regrets take the place of dreams

The Raft was written by Peter Orner back in 2000. It’s about a boy who gets told a story by his grandfather about something he did back in World War 2 that cost the lives of many civillians.

The story is told in the point of view of the boy, who we know has heard the story before. The grandfather obviously regrets it (“the story is the same and different — like last time except this time his tears come so fast…“), but seems to think it was inevitable (or maybe he wants to think it was inevitable, so he won’t feel so bad).

“Phyllis doesn’t know” is the line that tells you something serious is going to happen. It builds to a climax (the climax building is actually pretty short) and it reaches climax when he writes “BLEW IT UP” on the phone-message pad.

The big theme in this short shory is regret. The grandfather has told this story several times to his grandson, but his wife never knew. Maybe he didn’t want her to know something about him that he hated? Maybe he felt his grandson wouldn’t judge him and would hopefully understand? He is quite obviously remorseful, even if he tries to justify it to himself.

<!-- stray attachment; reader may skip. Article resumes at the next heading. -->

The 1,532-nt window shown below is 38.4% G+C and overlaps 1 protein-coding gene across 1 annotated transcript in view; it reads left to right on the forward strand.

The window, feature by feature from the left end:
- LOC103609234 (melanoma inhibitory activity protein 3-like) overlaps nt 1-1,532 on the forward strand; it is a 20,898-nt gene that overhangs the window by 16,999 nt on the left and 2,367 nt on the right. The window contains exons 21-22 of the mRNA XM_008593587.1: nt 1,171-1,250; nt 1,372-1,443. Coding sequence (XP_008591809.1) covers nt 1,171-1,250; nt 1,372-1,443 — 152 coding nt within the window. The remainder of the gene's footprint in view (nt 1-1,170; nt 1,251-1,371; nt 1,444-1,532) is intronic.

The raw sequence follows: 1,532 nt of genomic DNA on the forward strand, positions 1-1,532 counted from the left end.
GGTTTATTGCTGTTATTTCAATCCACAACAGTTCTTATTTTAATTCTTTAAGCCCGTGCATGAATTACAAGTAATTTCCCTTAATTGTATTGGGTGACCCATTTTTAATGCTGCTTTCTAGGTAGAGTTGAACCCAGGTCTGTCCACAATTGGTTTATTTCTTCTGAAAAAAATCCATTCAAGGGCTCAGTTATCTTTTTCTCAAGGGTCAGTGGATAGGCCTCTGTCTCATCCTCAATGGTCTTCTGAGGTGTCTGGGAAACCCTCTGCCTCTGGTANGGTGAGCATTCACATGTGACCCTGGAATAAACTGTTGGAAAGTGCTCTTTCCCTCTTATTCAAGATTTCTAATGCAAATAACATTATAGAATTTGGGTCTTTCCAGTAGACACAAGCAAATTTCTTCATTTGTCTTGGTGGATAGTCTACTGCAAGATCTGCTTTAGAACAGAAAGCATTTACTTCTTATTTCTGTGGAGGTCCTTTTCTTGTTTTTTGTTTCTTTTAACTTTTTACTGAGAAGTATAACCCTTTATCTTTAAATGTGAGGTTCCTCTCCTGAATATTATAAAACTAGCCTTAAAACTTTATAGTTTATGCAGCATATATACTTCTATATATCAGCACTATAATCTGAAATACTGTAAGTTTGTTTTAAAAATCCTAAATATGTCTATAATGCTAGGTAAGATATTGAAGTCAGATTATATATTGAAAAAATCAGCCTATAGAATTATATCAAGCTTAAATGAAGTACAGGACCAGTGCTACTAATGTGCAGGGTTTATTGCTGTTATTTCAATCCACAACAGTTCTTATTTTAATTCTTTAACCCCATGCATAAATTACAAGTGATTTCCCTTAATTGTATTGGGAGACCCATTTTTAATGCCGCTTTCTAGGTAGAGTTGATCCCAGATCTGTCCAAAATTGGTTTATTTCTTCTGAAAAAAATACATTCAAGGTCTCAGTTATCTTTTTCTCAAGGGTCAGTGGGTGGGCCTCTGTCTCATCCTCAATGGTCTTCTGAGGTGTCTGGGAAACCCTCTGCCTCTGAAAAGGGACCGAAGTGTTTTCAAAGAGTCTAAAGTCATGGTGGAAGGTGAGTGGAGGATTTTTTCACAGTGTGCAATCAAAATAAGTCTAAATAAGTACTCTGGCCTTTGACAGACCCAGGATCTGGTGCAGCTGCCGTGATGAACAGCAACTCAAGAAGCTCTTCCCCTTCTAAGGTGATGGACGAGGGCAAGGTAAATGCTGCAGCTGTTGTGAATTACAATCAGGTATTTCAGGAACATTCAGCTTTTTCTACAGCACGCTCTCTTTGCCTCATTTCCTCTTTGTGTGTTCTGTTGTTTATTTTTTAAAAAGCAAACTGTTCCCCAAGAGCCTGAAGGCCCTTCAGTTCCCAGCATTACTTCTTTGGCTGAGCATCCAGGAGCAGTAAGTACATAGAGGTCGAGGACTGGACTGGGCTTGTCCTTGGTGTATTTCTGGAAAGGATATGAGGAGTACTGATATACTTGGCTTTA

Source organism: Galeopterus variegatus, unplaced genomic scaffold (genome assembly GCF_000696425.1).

I guess it’s the kind of thing you can never forgive yourself for.


3 thoughts on “regrets take the place of dreams

    • You could tell that he regreted his aactions throughout this life. What would his wife say if he told her? He couldn’t even share this with his wife. He only shared with his grandchild.

  1. Hi, Perfetionitself! This is an interesting analysis of the short story “The Raft”. Your language is precise and I like the fact that you use examples from the text, for instance what they say in certain settings. Furthermore, I have to say that I love your design. It’s minimalistic and easy to grasp. Great work 🙂 Perhaps you could, next time, end the post summarizing the bullet points?

Leave a Reply

Fill in your details below or click an icon to log in: Logo

You are commenting using your account. Log Out /  Change )

Google+ photo

You are commenting using your Google+ account. Log Out /  Change )

Twitter picture

You are commenting using your Twitter account. Log Out /  Change )

Facebook photo

You are commenting using your Facebook account. Log Out /  Change )


Connecting to %s